Nicholas decides to escape, taking with him the orphan Smike, one of the most abused young charges, and embarks on a series of picaresque exploits that bring him, eventually, comfort and joy. Nicholas is provoked to into thrashing Squeers, a money-grubbing sadist who is friends with his uncle, a money usurer. While Nicholas assumes responsibility for his family, his mother, vain and ignorant, with her snobbery and gullibility, nudges her daughter to the brink of sexual ruin. Nicholas wards off those lecherous suitors who are associated to nobody but his uncle. Ralph revels in Nicholas’s degradation, which he has engineered, and orchestrates a sinister scheme to marry an innocent girl to a disgusting old moneylender, Arthur Gride.

It is one of those problems of human nature, which may be noted down, but not solved;—although Ralph felt no remorse at that moment for his conduct towards the innocent, true-hearted girl; although his libertine clients had done precisely what he had expected, precisely what he most wished,…still he hated them for doing it. (Ch. XXVIII, p.367)

The novel, no doubt, is a social commentary; but more powerful than its social protest against injustice, is the exuberant and absurd comedy that suffuses its narrative. The main plot is no more than a stage melodrama; the subplots proliferate, linking disparate scenes and characters with a complex of bizarre echoes and resonances. The characters abound, but they seem to have taken refuge within the walls of a narrowly defined identity—each of them represents a human virtue or a vice. They are most remarkable, therefore, not for their realism or originality, but for their absurdity. The book culminates in a fulfilling and square manner in which justice is served and everybody is put in their rightful position. It’s an epic work that proclaims the theme of poverty engendering an honest pride.

810 pp. Barnes & Noble Classic. Trade Paper. [Read|Skim|Toss] [Buy|Borrow]

Reading Nicholas Nickleby

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June sees the beginning of my reading Nicholas Nickleby.

The writing and serialization of Nicholas Nickleby, during 1837 to 1839, overlapped with that of Oliver Twist, and encouraged by the popular success of that novel with its indictment of the workhouses of the New Poor Law, Dickens began with the idea of taking on another social injustice which he had learned of from press reports: the scandal of the “Yorkshire Schools” and in particular the notorious case of William Shaw, headmaster of Bowes Academy in Greta Bridge.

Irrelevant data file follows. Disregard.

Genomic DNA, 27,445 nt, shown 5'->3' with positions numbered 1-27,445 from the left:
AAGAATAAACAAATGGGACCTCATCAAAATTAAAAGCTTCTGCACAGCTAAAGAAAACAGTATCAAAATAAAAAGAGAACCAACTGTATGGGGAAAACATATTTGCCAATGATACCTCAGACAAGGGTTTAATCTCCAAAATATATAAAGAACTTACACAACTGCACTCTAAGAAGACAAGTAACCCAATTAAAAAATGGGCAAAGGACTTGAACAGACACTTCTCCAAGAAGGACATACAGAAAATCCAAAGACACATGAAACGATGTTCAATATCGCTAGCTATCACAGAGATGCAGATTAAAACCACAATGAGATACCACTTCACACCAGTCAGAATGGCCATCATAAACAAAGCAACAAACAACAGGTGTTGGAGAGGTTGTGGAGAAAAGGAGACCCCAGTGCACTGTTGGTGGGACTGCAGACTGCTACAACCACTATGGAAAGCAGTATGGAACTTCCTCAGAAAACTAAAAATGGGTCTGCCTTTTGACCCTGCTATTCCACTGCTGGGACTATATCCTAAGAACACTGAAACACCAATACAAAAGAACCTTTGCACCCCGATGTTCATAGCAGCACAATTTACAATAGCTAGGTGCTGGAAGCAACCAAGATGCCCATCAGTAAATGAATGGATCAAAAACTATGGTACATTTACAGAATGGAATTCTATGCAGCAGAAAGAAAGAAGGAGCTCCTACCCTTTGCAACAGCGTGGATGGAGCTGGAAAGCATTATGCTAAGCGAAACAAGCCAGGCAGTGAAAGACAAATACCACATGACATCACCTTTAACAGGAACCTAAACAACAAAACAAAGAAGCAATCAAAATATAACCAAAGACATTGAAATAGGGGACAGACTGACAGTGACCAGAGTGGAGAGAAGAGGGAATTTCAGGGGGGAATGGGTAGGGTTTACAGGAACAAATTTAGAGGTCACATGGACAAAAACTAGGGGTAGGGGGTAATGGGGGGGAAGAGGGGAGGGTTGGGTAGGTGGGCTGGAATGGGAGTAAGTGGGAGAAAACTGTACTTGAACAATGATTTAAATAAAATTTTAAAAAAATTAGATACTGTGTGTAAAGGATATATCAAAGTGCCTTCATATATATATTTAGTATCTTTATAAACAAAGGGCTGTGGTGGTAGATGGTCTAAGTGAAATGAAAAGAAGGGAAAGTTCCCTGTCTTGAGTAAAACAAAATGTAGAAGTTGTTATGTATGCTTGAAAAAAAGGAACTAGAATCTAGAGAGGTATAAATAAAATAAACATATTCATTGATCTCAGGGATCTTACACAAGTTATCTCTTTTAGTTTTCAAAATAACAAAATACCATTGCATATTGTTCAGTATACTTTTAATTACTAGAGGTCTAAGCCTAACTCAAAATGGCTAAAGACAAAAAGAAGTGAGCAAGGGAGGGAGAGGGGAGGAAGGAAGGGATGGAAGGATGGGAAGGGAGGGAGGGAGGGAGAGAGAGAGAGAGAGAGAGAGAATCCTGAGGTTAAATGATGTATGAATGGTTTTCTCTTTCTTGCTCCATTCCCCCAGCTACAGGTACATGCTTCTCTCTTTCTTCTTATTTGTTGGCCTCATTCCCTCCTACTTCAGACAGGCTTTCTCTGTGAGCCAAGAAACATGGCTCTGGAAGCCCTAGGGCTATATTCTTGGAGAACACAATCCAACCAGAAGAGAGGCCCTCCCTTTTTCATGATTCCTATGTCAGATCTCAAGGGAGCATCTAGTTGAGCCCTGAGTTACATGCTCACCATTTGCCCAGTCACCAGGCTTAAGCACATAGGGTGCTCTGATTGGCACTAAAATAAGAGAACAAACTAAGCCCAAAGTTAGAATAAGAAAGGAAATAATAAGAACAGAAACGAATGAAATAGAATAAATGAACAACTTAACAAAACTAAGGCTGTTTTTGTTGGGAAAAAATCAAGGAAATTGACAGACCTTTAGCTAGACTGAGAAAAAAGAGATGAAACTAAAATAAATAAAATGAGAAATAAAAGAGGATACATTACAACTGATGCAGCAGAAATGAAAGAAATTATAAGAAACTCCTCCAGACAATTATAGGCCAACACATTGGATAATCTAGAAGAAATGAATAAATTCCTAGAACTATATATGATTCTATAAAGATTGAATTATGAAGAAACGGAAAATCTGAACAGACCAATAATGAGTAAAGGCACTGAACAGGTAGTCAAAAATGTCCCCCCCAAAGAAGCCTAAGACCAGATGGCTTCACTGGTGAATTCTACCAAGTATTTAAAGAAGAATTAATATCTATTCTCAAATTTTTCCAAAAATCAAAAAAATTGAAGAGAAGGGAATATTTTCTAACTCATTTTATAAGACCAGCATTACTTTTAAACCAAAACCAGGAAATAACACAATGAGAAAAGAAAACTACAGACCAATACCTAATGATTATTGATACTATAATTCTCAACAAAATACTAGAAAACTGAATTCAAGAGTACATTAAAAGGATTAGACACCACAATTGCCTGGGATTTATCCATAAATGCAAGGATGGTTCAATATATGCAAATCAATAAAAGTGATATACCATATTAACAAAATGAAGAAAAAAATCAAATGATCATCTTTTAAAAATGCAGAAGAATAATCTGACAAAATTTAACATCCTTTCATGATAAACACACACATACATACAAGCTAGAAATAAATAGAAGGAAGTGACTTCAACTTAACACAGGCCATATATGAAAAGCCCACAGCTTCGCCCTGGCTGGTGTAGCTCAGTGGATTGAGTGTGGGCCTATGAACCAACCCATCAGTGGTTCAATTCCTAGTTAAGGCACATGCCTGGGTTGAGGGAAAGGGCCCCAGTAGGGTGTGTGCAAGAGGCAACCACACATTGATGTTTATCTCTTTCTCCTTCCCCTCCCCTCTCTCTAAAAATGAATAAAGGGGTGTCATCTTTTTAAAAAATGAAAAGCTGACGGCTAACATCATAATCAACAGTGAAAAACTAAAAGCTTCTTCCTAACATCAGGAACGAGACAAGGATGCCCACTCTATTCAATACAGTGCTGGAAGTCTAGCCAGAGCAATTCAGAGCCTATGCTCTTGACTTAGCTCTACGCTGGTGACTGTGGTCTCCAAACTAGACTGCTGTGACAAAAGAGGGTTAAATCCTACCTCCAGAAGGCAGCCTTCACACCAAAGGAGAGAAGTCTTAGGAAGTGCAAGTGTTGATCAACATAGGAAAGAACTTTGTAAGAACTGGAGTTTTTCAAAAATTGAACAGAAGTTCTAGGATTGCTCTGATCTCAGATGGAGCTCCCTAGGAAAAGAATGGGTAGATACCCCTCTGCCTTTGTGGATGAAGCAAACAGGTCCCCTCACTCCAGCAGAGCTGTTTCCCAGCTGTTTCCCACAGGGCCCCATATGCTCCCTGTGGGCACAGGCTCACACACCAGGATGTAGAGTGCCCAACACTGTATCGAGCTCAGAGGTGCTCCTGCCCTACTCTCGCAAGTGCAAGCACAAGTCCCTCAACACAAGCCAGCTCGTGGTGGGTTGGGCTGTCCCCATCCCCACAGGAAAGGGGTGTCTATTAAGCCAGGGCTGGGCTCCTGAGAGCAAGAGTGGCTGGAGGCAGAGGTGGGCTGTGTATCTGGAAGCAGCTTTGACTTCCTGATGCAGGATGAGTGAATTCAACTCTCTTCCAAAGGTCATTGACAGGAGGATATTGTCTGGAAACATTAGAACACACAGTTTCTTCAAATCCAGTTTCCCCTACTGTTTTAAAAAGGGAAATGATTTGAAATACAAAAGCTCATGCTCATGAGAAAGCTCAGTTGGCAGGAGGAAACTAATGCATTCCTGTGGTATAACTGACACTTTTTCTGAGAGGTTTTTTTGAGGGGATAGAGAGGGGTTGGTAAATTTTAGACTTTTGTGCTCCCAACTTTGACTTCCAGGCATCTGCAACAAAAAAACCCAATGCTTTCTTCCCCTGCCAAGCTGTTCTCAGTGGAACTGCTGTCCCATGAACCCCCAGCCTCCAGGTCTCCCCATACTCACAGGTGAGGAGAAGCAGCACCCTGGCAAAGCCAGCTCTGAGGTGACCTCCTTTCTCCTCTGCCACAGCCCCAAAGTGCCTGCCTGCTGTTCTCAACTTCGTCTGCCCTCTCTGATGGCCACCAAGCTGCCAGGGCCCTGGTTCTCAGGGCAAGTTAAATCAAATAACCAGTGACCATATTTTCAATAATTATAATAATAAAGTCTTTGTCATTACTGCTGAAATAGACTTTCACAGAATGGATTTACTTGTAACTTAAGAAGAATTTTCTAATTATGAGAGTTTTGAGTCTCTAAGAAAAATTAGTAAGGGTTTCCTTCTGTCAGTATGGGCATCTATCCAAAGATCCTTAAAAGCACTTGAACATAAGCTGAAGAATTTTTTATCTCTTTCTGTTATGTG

Dickens decided that he would expose these schools in his new novel. Indeed, where Nicholas Nickleby is sent to teach, is one of those schools where unwanted children were incarcerated in squalid conditions, malnourished and tyrannized by brutal adults. The schools were often advertised in the London newspapers,

EDUCATION.—At Mr. Wackford Squeers’s Academy, Dotheboys Hall, at the delightful village of Dotheboys, near Greta Bridge in Yorkshire, Youth are boarded, clothed, booked, furnished with pocket-money, provided with all necessaries, instructed in all languages living and dead, mathematics, orthography, geometry, astronomy, trigonometry, the use of the globes, algebra, single stick (if required), writing, arithmetic, fortification, and every other branch of classical literature. Terms, twenty guineas per annum. No extras, no vacations, and diet unparalleled. (Chapter III)

Dickens’s painful experience of childhood neglect drove him to crusade against institutionalized forms of child abuse wherever he found them. Fresh from his devastating exposure of the sufferings of workhouse children in Oliver Twist, he embarked on Nicholas Nickleby with the express intention of attacking the notorious Yorkshire schools. Despite their often extravagant claims, these institutions offered little in the way of education; instead they were convenient dumping grounds for unwanted, illegitimate, or handicapped children.

Although the book contains all the requirements of melodrama—-secrets, coincidences, dramatic confrontation and bold declamatory speeches—cannot contain the exuberant comedy of the characters

Ali Smith

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I must have mistaken Ali Smith for another author who writes chick-lit. With much gratefulness for a friend who points me to her direction, I have been on a hunt for her books although luck hasn’t been on my side. The Scottish writer has a long roll of honors and merits. She has been shortlisted for the Booker Prize and the Orange Prize, and winner of Scottish Book Award, Clare Maclean Prize, and Whitbreak Book Award.

To say that Smith plans her writings conscientiously gives the impression that she might be an over-deliberate, uninspiring writer, but this is very far from the truth. The themes she chooses to write about are ambitious: love, particularly but not only, that between women, death, loss, guilt, grief, illness, time and the chasms of misunderstanding between couples or the generations, where affection can become lost in impatience and incomprehension. They are themes that most writers touch upon, yet she seems to see them in a new, fresh light.

I will begin my Ali Smith journey with The Accidental, the story of the Smart family and Amber, the strange girl who comes into their lives one hot summer holiday. Her mysterious tales force each member of the family to view themselves in a new light.